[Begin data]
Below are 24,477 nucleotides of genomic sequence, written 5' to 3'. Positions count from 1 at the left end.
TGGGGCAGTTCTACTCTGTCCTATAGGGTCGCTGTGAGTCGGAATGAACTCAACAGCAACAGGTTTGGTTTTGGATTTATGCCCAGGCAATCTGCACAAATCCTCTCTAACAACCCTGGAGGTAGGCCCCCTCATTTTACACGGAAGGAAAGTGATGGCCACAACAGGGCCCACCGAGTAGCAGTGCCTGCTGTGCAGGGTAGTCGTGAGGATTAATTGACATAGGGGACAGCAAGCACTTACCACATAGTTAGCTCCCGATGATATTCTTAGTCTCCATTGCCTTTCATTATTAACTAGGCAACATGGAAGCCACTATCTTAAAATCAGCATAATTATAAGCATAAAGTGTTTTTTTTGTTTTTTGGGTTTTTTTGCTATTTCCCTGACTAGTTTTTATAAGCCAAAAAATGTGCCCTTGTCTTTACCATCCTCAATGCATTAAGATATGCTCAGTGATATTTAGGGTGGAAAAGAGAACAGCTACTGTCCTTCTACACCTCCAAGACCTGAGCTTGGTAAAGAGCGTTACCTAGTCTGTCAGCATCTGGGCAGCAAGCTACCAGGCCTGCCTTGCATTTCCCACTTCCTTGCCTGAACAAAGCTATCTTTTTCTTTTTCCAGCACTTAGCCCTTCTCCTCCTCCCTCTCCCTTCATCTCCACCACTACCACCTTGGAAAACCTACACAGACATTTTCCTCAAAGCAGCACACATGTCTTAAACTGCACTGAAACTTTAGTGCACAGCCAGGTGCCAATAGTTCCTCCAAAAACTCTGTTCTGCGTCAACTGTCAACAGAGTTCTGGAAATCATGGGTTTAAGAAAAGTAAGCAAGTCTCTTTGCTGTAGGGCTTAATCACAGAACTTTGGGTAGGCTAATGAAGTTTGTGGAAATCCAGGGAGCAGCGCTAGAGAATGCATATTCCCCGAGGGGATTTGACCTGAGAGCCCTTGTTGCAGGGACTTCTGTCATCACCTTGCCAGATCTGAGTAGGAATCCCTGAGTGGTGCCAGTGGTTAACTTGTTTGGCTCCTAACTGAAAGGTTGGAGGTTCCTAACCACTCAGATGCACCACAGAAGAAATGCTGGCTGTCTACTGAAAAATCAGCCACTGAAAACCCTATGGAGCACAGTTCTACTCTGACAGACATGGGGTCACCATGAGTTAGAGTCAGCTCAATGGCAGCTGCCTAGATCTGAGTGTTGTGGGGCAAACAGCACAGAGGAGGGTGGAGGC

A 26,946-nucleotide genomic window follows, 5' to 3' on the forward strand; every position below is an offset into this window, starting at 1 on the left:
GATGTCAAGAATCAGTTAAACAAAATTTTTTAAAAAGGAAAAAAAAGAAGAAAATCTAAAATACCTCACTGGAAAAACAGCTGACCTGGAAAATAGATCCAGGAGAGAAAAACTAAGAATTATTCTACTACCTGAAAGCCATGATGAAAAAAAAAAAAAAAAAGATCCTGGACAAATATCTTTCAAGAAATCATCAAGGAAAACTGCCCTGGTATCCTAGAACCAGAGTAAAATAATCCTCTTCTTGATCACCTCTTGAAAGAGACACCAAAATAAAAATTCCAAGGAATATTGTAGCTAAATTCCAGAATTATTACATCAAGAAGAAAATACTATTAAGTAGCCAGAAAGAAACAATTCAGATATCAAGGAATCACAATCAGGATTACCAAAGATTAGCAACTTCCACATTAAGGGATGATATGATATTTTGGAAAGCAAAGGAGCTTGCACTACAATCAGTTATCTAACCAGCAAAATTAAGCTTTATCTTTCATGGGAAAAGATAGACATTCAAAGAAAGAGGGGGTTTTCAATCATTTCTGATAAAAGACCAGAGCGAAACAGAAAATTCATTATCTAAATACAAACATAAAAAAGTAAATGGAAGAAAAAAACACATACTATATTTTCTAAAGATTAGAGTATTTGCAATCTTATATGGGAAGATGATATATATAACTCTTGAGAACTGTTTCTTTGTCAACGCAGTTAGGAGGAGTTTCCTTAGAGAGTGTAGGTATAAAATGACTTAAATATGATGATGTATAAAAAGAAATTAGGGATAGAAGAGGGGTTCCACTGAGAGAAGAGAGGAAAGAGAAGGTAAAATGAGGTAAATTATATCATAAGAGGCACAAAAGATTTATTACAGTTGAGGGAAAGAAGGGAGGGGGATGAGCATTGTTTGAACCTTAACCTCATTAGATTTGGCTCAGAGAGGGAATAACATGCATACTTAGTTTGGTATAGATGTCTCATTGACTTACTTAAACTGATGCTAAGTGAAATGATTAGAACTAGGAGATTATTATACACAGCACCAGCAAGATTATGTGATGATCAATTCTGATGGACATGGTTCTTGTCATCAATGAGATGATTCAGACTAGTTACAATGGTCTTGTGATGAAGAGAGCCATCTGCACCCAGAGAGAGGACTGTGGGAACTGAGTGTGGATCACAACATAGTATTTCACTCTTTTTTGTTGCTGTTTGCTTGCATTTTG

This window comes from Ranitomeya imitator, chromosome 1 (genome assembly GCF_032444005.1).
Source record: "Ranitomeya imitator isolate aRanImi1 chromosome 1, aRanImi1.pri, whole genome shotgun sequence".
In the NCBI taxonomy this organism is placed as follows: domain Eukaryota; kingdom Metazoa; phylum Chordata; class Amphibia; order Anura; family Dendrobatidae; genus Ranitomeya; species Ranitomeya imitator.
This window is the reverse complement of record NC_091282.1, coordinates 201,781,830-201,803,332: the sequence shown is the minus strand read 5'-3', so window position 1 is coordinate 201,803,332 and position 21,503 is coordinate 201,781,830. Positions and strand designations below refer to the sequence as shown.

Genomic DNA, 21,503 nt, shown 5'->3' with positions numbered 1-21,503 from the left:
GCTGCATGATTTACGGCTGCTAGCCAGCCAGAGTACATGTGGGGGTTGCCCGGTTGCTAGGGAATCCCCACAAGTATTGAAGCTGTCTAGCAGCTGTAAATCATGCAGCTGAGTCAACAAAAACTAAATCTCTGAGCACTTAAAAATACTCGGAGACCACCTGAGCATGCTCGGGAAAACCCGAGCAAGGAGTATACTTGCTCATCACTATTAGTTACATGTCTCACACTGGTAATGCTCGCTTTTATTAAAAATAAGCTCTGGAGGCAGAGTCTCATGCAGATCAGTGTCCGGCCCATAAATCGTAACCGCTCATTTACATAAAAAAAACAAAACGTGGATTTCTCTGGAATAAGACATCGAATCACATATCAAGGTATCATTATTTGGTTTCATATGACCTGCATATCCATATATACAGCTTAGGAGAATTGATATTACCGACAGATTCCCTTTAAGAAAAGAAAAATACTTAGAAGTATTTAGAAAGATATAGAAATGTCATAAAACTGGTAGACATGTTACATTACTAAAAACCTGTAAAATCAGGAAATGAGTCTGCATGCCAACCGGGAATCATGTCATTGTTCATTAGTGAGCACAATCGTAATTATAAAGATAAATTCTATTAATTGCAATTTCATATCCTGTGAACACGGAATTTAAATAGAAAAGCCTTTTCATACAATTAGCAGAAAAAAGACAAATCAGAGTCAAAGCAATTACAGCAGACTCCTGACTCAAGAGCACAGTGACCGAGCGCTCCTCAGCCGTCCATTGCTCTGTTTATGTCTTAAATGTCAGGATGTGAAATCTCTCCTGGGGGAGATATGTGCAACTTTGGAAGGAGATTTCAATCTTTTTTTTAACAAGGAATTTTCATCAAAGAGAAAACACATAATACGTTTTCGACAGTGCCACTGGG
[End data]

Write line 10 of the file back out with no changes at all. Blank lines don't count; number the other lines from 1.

GCTGCATGATTTACGGCTGCTAGCCAGCCAGAGTACATGTGGGGGTTGCCCGGTTGCTAGGGAATCCCCACAAGTATTGAAGCTGTCTAGCAGCTGTAAATCATGCAGCTGAGTCAACAAAAACTAAATCTCTGAGCACTTAAAAATACTCGGAGACCACCTGAGCATGCTCGGGAAAACCCGAGCAAGGAGTATACTTGCTCATCACTATTAGTTACATGTCTCACACTGGTAATGCTCGCTTTTATTAAAAATAAGCTCTGGAGGCAGAGTCTCATGCAGATCAGTGTCCGGCCCATAAATCGTAACCGCTCATTTACATAAAAAAAACAAAACGTGGATTTCTCTGGAATAAGACATCGAATCACATATCAAGGTATCATTATTTGGTTTCATATGACCTGCATATCCATATATACAGCTTAGGAGAATTGATATTACCGACAGATTCCCTTTAAGAAAAGAAAAATACTTAGAAGTATTTAGAAAGATATAGAAATGTCATAAAACTGGTAGACATGTTACATTACTAAAAACCTGTAAAATCAGGAAATGAGTCTGCATGCCAACCGGGAATCATGTCATTGTTCATTAGTGAGCACAATCGTAATTATAAAGATAAATTCTATTAATTGCAATTTCATATCCTGTGAACACGGAATTTAAATAGAAAAGCCTTTTCATACAATTAGCAGAAAAAAGACAAATCAGAGTCAAAGCAATTACAGCAGACTCCTGACTCAAGAGCACAGTGACCGAGCGCTCCTCAGCCGTCCATTGCTCTGTTTATGTCTTAAATGTCAGGATGTGAAATCTCTCCTGGGGGAGATATGTGCAACTTTGGAAGGAGATTTCAATCTTTTTTTTAACAAGGAATTTTCATCAAAGAGAAAACACATAATACGTTTTCGACAGTGCCACTGGG